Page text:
Silver Spring, Montgomery County, Maryland

Built 1852, for Montgomery Blair (1813-1883) and his second wife Mary Elizabeth Woodbury (1821-1887). Originally located just over a quarter of a mile to the northwest of Silver Spring Mansion, the front entrance faced north towards the present-day intersection of Colesville Road and East-West Highway, bordering Eastern Avenue. It was burnt by Confederates during the Civil War; rebuilt, and then burned down in a controlled fire in 1958 to make way for an apartment building and supermarket....
Montgomery Blair was a lawyer who famously represented the slave Drew Scott (1795-1858) when he sued his master for freedom in the Federal Court. In 1861, Abraham Lincoln (1809-1865) appointed Blair to his cabinet as the 20th U.S. Postmaster General. During his tenure, he introduced free U.S. city mail delivery and prepaid postage; created a money order system; incorporated the use of railway mail cars; and, created an international postal system.

Blair built his elegant 24-room country home on a hill covered in pine trees across from his father's property, Silver Spring Mansion. Montgomery spent his summers here with his family, accompanied by servants and coachmen.

In July 1864, as Confederate troops under General Jubal Anderson Early (1816-1894) fell back from Washington following their defeat at the Battle of Fort Stevens, Falkland was put to the torch. Early denied giving the order to burn the house, although he considered it a justified act: He saw Blair as a native southerner who sat in Lincoln's cabinet and who had had the audacity to defend a slave in court. It is thought that Falkland was also burnt in reprisal for the burning of the house of John Letcher (1813-1884), 34th Governor of Virginia, as ordered by Unionist General David Hunter (1802-1886).

Blair was obviously furious for the torching of his house and while his son, Major Gist Blair (1860-1940), later shared his anger and blamed General Early directly, Blair's nephew, Senator Francis Preston Blair Lee I (1857-1944), had it on good authority that Falkland was burned by camp followers as opposed to the Confederate troops themselves.

Nonetheless, in August, General Benjamin Franklin Butler (1818-1893) wrote to Blair and General Ulysses S. Grant (1822–1885) informing them that he had sent General Charles Kinnaird Graham (1824-1889) up the river with army gunboats to burn the home of James Alexander Seddon (1815-1880) in retaliation for the attack on Falkland.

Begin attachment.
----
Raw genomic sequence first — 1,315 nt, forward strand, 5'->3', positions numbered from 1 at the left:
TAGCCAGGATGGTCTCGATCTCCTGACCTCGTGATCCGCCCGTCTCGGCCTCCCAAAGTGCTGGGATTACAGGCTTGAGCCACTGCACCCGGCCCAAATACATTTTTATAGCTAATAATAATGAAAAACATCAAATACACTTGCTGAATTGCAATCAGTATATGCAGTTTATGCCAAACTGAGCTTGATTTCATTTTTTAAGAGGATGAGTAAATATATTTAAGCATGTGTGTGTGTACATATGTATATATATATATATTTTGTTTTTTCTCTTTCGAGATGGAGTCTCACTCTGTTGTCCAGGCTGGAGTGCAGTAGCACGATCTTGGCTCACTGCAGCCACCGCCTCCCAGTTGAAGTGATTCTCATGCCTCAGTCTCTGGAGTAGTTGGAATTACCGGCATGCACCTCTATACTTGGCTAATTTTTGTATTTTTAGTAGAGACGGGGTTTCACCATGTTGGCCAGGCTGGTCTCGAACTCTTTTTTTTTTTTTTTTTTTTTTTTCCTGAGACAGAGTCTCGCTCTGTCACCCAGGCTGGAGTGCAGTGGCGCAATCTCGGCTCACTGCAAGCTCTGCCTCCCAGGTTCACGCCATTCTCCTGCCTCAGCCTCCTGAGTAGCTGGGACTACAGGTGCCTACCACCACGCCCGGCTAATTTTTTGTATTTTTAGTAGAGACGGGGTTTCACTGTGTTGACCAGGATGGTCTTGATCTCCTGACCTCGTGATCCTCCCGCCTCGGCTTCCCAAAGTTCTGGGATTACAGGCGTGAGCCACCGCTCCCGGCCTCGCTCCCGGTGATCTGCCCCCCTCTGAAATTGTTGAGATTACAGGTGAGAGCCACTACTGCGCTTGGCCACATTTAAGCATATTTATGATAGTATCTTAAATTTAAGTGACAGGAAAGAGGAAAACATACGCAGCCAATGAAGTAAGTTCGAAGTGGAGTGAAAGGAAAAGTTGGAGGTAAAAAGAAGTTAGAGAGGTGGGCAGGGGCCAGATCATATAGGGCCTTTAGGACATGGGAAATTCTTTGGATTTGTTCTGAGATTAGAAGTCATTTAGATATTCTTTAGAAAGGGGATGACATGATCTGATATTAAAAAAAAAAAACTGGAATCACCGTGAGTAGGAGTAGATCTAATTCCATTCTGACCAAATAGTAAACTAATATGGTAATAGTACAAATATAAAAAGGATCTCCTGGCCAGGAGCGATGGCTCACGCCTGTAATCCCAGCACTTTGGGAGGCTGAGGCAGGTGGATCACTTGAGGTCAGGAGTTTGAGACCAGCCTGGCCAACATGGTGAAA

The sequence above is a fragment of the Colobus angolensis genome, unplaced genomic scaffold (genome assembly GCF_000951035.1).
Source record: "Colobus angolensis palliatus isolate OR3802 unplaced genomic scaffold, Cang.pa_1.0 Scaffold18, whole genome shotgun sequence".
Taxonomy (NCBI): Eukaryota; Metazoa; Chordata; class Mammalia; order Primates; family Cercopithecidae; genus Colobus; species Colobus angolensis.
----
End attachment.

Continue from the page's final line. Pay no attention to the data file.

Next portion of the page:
As Montgomery's son put it, the burning of Falkland (then valued at $20,000), "was a total loss, because although insured it was not insured against the public enemy". Nonetheless, Montgomery rebuilt the house after the war and divided his time between Falkland and the Blair House in Washington. He died at Falkland in 1883 and left the house and land to his youngest son, Montgomery Blair II (1865-1944), who in keeping with family tradition divided his time between there and Washington.

Montgomery II and his wife, Edith Draper (1874-1944), enjoyed rural life and on the farm at Falkland they kept horses, cows, pigs and turkeys. They brought up their children at Falkland but later moved permanently to Washington for his career, renting the house out to a lady who kept it as a boarding house for women. 

When Montgomery II retired, he moved with his family to New York State, keeping a house at Bedford and a summer home in East Hampton. In the meantime, Falkland remained a boarding house but was becoming increasingly run down.

In 1958, the Blair Management Corporation instructed the Silver Spring Volunteer Fire Department to burn down Falkland in a controlled manner so that they could develop the land to be used for apartments and a supermarket. This included felling hundreds of pine trees that covered the hill upon which Falkland had sat, as well as levelling the entire hill itself.

Montgomery II's daughter, Edith Blair (1896-1921), grew up at Falkland and later married Rear-Admiral Adolphus Staton (1879-1964). Commenting on the demise of the house, she said, "I guess burning the mansion down to make way for progress was about as dignified a way for it to go as any". Her mother, Mrs Edith Blair, oversaw the construction of the new Falkland Garden Apartments that are today known as The Blairs.
Contributed by Mark Meredith on 26/10/2018 and last updated on 28/02/2021.


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